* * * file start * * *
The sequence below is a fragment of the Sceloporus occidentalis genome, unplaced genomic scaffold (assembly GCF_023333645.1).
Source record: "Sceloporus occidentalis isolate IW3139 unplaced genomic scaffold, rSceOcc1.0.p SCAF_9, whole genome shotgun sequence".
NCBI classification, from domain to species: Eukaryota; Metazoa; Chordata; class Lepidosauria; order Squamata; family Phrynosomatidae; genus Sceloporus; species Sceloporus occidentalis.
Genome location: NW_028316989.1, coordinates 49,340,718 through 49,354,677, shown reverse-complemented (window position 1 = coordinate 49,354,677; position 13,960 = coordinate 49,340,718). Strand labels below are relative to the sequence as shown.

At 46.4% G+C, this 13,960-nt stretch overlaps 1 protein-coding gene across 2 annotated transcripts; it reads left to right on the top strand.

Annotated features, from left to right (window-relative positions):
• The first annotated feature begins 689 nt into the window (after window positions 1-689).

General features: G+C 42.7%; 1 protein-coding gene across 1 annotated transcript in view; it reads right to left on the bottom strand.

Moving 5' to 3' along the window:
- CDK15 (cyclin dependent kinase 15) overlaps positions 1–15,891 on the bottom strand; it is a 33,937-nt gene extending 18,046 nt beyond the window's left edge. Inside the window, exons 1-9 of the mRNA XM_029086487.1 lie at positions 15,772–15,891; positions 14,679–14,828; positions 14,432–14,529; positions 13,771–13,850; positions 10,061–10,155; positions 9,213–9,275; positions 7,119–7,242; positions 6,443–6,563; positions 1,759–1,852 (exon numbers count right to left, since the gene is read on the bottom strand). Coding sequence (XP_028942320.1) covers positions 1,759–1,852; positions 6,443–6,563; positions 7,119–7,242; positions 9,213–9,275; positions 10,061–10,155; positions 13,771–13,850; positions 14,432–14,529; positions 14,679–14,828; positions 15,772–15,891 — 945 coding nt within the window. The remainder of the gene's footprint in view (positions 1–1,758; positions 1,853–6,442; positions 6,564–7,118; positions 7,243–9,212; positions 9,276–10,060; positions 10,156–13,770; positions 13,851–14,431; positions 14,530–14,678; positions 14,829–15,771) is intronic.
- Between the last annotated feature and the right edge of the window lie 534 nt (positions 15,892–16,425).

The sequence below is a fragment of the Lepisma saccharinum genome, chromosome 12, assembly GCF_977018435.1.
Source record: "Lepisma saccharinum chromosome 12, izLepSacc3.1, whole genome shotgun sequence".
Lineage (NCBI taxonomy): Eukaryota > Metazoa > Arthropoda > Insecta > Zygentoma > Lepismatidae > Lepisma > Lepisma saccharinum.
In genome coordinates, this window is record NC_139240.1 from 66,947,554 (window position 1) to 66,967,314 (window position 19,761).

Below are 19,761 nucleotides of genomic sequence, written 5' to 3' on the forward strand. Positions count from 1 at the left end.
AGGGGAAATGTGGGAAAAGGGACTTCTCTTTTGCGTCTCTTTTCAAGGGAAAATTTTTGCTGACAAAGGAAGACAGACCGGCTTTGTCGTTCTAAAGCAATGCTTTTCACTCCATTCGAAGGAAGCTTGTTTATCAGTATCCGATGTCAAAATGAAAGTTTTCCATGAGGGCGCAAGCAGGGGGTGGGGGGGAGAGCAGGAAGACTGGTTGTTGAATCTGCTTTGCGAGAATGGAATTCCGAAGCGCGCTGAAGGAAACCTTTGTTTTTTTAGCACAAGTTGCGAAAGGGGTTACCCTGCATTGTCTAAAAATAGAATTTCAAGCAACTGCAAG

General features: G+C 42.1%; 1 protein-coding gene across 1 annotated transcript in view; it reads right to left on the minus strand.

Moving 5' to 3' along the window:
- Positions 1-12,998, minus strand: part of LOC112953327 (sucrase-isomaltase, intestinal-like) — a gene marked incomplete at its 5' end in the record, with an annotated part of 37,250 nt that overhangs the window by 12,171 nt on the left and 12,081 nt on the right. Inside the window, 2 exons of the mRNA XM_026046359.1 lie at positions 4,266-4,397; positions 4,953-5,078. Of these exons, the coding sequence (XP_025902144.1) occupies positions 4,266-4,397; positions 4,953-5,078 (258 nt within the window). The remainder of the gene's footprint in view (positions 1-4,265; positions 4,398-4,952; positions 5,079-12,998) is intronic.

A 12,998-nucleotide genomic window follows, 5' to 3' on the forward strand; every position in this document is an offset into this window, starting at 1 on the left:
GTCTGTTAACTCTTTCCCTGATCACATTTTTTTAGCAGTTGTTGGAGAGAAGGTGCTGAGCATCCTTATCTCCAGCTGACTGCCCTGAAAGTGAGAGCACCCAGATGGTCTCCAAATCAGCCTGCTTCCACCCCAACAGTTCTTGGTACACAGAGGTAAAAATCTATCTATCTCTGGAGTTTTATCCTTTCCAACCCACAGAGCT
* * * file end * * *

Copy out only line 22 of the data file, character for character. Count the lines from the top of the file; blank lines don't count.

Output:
GTCTGTTAACTCTTTCCCTGATCACATTTTTTTAGCAGTTGTTGGAGAGAAGGTGCTGAGCATCCTTATCTCCAGCTGACTGCCCTGAAAGTGAGAGCACCCAGATGGTCTCCAAATCAGCCTGCTTCCACCCCAACAGTTCTTGGTACACAGAGGTAAAAATCTATCTATCTCTGGAGTTTTATCCTTTCCAACCCACAGAGCT